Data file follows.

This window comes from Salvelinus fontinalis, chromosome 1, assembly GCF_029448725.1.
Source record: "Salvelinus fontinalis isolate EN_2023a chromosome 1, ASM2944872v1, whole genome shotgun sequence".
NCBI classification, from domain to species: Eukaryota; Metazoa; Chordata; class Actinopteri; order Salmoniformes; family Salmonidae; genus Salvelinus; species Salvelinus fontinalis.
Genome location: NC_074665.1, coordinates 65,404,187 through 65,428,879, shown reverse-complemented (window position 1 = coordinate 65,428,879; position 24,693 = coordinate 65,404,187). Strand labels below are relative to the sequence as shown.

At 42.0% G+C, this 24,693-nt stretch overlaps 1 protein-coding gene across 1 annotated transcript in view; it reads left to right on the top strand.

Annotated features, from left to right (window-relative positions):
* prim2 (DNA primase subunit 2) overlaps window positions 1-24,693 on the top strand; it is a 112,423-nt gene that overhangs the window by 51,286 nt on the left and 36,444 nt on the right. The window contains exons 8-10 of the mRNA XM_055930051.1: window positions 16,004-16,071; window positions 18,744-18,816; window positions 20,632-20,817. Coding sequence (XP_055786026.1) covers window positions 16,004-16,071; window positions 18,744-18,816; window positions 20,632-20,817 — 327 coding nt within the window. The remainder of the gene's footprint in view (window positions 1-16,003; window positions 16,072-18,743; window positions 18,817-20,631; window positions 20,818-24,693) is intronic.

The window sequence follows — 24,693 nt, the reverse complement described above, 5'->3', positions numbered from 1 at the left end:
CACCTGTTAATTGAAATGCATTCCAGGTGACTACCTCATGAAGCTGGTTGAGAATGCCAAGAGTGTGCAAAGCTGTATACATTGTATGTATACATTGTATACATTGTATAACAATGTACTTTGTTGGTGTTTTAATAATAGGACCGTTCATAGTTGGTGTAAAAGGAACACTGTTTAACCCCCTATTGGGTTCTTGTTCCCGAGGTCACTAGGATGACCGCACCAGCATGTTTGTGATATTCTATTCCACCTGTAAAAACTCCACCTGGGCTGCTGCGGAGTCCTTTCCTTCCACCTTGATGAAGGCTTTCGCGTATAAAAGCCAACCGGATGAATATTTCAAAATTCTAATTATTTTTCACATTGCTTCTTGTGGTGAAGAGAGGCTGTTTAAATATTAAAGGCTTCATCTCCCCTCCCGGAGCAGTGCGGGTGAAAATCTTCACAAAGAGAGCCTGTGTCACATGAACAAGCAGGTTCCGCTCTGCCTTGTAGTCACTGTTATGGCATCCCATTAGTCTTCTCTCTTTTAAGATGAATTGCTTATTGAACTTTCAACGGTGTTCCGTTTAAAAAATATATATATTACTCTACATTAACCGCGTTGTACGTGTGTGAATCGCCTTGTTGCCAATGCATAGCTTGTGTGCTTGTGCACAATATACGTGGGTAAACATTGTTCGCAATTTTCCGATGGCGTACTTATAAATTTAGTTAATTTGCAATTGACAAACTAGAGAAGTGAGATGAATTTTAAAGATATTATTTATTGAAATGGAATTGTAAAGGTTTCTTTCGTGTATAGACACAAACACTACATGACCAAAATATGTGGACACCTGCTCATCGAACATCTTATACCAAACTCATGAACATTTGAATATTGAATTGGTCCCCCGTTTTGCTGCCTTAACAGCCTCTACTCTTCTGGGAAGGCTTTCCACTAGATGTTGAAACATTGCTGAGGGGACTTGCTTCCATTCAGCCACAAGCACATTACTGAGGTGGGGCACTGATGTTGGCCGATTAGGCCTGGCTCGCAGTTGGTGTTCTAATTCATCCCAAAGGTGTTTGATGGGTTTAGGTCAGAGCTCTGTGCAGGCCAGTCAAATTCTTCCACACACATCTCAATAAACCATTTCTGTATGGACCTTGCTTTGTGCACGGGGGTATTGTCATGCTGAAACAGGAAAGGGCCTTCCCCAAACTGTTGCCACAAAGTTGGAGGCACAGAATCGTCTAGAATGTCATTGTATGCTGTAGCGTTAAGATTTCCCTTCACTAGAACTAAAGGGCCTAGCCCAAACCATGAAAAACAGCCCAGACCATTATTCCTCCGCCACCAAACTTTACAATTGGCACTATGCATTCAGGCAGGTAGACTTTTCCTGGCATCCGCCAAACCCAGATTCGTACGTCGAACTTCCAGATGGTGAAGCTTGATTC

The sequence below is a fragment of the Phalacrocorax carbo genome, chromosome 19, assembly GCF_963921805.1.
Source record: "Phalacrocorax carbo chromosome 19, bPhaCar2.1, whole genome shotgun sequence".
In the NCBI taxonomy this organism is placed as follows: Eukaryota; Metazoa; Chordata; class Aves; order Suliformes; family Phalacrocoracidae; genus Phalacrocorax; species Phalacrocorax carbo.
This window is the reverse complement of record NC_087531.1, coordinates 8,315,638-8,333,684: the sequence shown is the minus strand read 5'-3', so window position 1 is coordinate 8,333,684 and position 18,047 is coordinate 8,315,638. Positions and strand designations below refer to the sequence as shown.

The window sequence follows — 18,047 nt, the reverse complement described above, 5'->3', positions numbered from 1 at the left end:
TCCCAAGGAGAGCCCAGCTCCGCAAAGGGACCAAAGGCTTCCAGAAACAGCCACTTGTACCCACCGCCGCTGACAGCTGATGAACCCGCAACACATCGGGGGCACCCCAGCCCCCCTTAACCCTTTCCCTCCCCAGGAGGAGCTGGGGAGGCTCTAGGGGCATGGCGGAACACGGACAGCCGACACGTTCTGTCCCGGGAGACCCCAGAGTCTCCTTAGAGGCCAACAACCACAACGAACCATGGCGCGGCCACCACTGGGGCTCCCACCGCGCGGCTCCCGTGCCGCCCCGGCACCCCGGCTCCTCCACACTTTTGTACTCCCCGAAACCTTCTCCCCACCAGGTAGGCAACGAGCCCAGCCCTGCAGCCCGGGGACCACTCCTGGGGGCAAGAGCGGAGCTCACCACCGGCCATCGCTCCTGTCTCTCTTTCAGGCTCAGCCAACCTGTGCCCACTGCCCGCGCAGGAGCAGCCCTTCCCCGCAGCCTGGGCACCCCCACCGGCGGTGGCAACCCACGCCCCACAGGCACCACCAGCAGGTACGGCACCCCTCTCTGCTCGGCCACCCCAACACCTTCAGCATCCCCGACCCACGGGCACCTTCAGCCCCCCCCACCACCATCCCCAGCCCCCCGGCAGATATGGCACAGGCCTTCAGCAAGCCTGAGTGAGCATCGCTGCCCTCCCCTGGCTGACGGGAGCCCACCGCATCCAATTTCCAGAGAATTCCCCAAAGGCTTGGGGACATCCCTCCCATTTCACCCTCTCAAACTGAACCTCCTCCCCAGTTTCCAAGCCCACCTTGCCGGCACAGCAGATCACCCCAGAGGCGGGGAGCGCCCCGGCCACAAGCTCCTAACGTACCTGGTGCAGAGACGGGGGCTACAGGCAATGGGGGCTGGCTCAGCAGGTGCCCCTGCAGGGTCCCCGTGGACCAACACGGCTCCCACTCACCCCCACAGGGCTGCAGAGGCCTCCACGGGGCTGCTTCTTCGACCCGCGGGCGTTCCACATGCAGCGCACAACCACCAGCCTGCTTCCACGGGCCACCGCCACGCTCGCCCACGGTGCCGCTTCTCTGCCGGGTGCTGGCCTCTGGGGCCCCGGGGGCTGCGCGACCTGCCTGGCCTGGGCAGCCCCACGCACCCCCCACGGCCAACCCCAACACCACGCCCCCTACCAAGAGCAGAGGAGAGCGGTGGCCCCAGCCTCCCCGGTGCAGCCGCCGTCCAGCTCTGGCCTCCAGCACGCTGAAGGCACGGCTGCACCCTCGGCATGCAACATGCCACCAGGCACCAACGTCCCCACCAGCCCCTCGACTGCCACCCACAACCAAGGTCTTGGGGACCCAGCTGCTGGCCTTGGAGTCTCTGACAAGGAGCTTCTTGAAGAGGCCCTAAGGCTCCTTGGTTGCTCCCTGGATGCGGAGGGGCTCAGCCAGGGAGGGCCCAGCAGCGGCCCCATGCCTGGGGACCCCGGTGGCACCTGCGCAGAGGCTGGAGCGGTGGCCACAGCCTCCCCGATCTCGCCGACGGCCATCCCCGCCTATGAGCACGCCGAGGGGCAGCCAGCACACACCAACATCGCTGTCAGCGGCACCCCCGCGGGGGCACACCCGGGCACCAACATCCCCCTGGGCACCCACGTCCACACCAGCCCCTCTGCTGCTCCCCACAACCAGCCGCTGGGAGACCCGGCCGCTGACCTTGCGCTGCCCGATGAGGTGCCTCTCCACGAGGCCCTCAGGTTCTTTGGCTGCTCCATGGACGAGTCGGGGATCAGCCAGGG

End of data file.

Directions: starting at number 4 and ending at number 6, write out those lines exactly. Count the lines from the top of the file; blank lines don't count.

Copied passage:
Genome location: NC_074665.1, coordinates 65,404,187 through 65,428,879, shown reverse-complemented (window position 1 = coordinate 65,428,879; position 24,693 = coordinate 65,404,187). Strand labels below are relative to the sequence as shown.

At 42.0% G+C, this 24,693-nt stretch overlaps 1 protein-coding gene across 1 annotated transcript in view; it reads left to right on the top strand.

Annotated features, from left to right (window-relative positions):